Lateral slide-in bridge construction (sometimes referred to as slide-in bridge construction) has gained increasing attention as a viable Accelerated Bridge Construction (ABC) approach. With lateral slide construction, the majority of the bridge superstructure is constructed off alignment, typically parallel to the final position, and usually on a system of temporary works. The construction of this portion of the bridge is often completed while the original bridge is still open to traffic. In some instances, portions of the substructure are also constructed while the original bridge is still open to traffic – a technique designed to further reduce traffic impacts. Common techniques for accomplishing this include building substructure elements outside of the original bridge footprint as well as using innovative techniques to complete construction under the bridge with consideration of clearance limitations, stability of the underlying soil, and others. Once the construction of the superstructure is essentially complete, the original bridge is demolished and new substructure construction is completed. Then, usually over a relatively short period of time (hours to a day commonly), the new bridge superstructure is slid laterally from the temporary worksite onto the in-place substructure.
While many DOTs have completed lateral slide construction of single span bridges and have common connection details already established, these details do not directly apply to multi-span slides. The addition of more spans creates a more complex system that will require connections (and other details) that were previously not needed in a single span slide.
This project will involve laboratory testing of closure pour connections. The variables that will be addressed by lab testing are driven based upon field findings from a recently completed multi-span lateral slide project in Iowa.
The objectives of this project will be achieved via these three tasks:
- Summary of Phase I findings
- Laboratory Testing
- Summary and Recommendations
- Task 1 – Summary of Phase 1 Findings
- The work from Phase 1 of this project will be summarized, with the intent of presenting the aspects that will be of interest for the laboratory testing involved in this proposed phase 2 work. This summary will also include recommendations from the project’s advisory panel, prioritizing these elements for future study.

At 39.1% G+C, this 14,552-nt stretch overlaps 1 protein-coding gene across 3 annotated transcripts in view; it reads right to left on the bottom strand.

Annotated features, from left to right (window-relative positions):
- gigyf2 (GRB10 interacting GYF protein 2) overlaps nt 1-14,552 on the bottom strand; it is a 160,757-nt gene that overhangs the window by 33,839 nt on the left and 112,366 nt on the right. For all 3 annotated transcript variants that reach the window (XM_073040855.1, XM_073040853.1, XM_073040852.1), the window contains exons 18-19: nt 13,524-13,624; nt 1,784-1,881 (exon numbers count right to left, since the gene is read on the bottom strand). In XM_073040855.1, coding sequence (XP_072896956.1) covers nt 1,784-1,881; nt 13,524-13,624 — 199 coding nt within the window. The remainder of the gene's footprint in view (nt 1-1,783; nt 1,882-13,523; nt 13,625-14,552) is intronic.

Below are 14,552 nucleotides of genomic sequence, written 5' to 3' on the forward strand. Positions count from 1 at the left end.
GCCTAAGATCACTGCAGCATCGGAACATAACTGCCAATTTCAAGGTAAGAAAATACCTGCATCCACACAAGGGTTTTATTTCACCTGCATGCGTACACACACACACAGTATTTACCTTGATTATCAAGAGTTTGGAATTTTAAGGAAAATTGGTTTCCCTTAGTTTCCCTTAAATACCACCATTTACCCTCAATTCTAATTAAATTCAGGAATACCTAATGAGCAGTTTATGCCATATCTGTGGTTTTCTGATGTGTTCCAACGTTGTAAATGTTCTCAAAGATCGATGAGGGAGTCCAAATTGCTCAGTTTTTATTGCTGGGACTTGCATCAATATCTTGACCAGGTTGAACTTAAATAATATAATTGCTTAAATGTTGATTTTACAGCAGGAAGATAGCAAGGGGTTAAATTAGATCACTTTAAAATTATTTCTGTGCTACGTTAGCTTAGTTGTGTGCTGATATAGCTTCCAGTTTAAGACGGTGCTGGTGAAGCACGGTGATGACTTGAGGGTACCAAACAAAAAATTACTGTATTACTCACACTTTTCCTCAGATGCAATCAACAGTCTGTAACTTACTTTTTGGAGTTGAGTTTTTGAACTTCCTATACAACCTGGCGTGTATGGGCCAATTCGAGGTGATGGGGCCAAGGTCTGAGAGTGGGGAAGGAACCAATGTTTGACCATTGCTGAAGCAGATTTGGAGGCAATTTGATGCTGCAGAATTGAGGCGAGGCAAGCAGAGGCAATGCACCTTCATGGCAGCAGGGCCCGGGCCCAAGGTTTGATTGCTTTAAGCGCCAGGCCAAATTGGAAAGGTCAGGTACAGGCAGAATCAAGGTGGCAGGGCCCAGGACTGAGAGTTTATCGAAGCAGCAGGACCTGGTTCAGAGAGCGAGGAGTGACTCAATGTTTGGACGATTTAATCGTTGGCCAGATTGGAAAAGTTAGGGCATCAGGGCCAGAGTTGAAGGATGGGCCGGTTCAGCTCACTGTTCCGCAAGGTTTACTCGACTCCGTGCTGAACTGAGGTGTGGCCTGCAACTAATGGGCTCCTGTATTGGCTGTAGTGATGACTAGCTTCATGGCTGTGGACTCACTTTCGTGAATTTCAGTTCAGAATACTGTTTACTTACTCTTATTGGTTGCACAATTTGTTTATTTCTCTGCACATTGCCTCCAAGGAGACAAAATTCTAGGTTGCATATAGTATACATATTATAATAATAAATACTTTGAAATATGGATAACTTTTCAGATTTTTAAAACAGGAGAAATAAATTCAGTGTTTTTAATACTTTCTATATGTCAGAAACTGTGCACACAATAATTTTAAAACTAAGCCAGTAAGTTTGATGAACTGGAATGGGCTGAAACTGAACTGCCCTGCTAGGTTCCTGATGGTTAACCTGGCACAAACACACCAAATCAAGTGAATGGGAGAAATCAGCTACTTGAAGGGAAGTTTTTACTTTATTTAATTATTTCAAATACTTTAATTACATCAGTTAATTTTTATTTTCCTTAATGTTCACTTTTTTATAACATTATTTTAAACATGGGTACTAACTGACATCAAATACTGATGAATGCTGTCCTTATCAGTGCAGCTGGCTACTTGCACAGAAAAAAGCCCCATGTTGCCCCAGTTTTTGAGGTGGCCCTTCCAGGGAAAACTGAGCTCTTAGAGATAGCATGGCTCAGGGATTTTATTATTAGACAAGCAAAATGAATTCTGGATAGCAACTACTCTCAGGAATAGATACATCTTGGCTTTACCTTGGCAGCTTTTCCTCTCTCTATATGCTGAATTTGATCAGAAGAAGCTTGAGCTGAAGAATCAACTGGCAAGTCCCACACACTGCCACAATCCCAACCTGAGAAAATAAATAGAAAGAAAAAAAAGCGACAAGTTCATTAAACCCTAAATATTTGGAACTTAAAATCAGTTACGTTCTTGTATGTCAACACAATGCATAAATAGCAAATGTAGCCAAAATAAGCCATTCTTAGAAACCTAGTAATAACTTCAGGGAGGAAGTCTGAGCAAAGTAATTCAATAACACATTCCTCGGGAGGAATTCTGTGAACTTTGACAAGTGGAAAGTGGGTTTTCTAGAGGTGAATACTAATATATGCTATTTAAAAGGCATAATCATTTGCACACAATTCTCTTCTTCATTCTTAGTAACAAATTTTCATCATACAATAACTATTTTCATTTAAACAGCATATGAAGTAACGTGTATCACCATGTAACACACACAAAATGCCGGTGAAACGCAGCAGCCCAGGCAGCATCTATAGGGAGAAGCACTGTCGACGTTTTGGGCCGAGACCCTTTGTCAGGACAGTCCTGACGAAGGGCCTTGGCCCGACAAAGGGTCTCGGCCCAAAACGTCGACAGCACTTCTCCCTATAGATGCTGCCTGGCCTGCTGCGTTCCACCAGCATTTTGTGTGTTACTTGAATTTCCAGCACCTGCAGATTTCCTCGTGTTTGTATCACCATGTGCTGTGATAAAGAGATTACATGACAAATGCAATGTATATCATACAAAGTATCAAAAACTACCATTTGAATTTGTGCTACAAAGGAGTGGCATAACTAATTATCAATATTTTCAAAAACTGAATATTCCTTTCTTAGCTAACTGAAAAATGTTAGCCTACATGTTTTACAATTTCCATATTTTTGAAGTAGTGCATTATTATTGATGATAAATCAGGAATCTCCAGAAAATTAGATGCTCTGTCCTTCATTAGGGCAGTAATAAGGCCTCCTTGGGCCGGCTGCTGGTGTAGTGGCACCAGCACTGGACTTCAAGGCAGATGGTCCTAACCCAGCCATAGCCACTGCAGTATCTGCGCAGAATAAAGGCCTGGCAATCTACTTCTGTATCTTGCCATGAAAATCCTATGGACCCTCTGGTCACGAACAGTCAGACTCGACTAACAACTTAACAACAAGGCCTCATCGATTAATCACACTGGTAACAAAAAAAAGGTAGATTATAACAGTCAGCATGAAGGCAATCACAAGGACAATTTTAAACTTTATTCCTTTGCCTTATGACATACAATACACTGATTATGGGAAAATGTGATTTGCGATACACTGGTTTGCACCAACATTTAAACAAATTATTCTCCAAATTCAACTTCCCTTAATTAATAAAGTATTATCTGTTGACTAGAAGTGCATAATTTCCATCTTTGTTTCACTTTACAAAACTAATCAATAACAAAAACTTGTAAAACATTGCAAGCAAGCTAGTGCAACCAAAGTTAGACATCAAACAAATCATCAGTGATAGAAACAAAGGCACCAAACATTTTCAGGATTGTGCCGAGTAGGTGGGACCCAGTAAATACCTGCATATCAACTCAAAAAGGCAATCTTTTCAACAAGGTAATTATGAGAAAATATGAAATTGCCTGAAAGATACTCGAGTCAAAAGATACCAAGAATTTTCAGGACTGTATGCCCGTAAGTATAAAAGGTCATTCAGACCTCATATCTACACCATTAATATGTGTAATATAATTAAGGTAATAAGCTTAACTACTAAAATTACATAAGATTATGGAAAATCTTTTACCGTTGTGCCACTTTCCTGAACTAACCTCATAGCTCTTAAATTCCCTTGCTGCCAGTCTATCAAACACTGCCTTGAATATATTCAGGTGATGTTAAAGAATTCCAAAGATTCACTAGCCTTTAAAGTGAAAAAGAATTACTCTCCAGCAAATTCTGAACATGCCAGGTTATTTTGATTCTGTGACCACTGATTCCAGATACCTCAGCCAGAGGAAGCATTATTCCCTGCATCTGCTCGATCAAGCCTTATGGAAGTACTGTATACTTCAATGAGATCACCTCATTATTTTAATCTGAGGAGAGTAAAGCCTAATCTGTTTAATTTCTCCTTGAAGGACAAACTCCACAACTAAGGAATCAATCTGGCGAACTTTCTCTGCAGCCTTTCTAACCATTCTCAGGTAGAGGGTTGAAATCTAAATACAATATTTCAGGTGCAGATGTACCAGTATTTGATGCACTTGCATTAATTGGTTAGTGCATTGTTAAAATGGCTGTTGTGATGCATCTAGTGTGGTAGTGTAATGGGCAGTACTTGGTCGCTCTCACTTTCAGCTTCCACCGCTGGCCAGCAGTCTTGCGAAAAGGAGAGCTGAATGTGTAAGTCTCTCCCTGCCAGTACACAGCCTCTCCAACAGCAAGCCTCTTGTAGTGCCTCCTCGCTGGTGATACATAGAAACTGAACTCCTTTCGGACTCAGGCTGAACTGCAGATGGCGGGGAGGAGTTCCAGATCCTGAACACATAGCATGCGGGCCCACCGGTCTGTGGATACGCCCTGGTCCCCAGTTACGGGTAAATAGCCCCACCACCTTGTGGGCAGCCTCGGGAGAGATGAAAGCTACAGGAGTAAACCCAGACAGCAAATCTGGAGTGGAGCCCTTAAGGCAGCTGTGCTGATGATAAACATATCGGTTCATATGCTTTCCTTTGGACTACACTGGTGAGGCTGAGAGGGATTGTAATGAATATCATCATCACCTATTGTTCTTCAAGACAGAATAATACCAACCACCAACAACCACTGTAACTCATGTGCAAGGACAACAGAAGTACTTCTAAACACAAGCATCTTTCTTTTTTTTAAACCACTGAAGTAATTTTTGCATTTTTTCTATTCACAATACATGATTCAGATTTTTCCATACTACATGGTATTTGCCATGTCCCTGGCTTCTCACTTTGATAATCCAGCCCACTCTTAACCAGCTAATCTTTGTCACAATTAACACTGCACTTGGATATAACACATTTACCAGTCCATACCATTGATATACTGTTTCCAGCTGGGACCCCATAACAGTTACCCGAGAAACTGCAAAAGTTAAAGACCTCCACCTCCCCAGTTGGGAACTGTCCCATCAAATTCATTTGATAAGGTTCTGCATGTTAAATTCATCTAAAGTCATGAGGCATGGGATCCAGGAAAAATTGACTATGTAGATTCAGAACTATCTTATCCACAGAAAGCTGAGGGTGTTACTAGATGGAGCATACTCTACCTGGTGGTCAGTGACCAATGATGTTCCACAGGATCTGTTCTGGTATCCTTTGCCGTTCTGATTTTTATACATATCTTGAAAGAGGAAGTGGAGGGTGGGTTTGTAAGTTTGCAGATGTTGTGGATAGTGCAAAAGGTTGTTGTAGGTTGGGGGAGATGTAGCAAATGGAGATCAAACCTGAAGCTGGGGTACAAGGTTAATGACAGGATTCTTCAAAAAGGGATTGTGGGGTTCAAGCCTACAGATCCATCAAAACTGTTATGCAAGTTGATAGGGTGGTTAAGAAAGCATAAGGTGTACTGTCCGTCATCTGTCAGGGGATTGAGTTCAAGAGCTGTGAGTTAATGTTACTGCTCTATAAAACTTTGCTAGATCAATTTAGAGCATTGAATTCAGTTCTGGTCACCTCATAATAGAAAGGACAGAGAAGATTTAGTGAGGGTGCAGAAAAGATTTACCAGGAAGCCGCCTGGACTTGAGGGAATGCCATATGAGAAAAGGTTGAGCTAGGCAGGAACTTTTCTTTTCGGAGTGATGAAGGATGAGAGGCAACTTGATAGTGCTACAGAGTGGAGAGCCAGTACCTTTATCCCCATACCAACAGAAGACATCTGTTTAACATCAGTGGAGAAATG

- Task 2 – Laboratory Testing
- A particular focus will be given to determining the relationship between early-age UHPC strength and lap splice strength development timing for UHPC closure pour applications, based upon input from the Iowa DOT. This is especially critical for ABC projects as determining when sufficient development/strength has occurred greatly impacts closure and construction period lengths. In other words, this aspect of the project will investigate the development of noncontact lap splice strength over time. The goal of this aspect will be to determine when a noncontact lap slice has sufficient strength to either open a bridge or to expose it to additional construction loadings.
- A series of noncontact lap splice specimens will be constructed in the laboratory and tested for strength at varying periods of time ranging from hours to days after placement of the UHPC.
- Task 3 – Summary and Recommendations
- The data from Task 2 will be analyzed and summarized via graphs, tables and other data comparison efforts. Based upon those findings, recommendations will be made with respect to the variables that were analyzed in the finalized laboratory testing plan.
Principal Investigator: Justin Dahlberg
Co-Principal Investigator: Zhengyu Liu
Previous Progress Reports: